That ‘art’ was sad. All Presidential libraries have you loving the guy when you walk out. Nixon was his worst enemy. Too bad his illegal activity ruins all his good, imagine, we prefer our Presidents to follow the law, and they all seem to teter on the line. What is it with Men and Power? Oh, that was sexist, but wait, we have yet to have a woman President!
If you have time drop by my blog for you Sisterhood Award, it is all about being Sassy! (Friday Favorites Post)
Have a safe drive home!!
Glad you stopped in and enjoyed the Crystal Palace. I also wonder about the name. Seems like it should be called the Wooden Palace. I go each time Asleep At The Wheel performs.
As for the Crystal Cathedral, I may be under a false understanding. Don’t liberal minded people believe that art is in the eye of the beholder? I suppose both sides are just as judgemental as the other.
I’m interested to know if your mom’s leftovers made the trip back home.
Thank you for the excellent virtual tour of the California’s secret super-tacky religious empire. What a wack-job- Schuller and his donated billions of dollars! I wonder if he received ‘bonuses’ in the same vein as AIG? Hmmmm….
I have driven past all 3 locations many times and never stopped by. While I have stopped at all the missions, I somehow missed the exits for Schuller’s cathedral, Nixon’s Library and Buck Owen’s spot. With your virtual tour and splendiferous pictures and descriptions, I am likely to stop by the next time I am down in California!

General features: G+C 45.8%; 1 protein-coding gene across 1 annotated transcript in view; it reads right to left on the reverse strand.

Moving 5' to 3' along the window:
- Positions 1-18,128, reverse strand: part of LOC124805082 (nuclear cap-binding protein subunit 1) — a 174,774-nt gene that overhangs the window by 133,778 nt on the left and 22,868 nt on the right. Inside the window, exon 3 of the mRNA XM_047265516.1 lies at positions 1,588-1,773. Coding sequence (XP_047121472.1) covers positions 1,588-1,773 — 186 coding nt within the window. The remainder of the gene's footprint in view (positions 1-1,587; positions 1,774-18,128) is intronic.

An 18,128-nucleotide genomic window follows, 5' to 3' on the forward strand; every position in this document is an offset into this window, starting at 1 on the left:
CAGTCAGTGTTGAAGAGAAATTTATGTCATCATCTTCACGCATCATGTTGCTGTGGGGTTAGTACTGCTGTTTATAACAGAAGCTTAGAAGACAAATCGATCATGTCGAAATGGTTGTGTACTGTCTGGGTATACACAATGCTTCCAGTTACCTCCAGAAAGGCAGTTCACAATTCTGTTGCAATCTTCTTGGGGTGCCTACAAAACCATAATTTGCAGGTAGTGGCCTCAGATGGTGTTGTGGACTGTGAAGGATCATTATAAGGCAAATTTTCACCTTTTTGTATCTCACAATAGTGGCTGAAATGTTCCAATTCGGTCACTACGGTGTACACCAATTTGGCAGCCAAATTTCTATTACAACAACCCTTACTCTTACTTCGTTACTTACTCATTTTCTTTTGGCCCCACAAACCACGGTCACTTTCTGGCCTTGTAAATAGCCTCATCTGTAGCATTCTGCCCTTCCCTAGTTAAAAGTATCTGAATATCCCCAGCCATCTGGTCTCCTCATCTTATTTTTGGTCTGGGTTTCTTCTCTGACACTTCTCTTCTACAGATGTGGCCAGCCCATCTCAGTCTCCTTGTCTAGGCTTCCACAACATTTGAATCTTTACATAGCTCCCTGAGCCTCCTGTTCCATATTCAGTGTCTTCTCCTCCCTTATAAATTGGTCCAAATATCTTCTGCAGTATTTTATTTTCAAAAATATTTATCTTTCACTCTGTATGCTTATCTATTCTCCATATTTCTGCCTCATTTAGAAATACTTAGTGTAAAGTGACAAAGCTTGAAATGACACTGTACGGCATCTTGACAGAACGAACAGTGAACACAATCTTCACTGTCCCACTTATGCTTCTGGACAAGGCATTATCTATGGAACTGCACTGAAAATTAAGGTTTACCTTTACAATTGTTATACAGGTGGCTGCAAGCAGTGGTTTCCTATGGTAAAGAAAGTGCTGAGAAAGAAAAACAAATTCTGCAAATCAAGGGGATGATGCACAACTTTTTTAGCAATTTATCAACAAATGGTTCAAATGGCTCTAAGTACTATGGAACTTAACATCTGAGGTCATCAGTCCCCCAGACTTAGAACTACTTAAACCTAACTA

I am curious if the Crystal Cathedral or Nixon’s Library had cafes and if they did, what types of specials they offered. As many of those historical and religious wack-job locations offer meals with venerable names, I can just see some of the food titles…..
Sweet Jesus Meat Balls (served as 2 large meat balls on whole-wheat spaghetti noodles), etc.
Wow! The tolerance is eye opening.
Every year the Crystal Catherdral does an Easter Pageant that’s an elaborate theatrical production, complete with flying rigs for the angels. I have an actor friend who is regularly cast in the role of Jesus. I asked him what it’s like playing Jesus, and he said it really isn’t a very challenging role – he wishes he had been cast as Judas instead, because for an actor, that’s a better part – a more challenging character to portray.
And Maybelline – some of the greatest works of art our world has seen is religious art, particularly Christian religious art. But Bad Art is Bad Art, no matter what the inspiration behind it, and the stuff at the Crystal Cathedral is Bad Art.
Art ISN’T just in the eye of the beholder. There are standards and benchmarks. As an Art History major from way back, I can claim to know a few of them. Sorry, Schuller’s collection doesn’t measure up.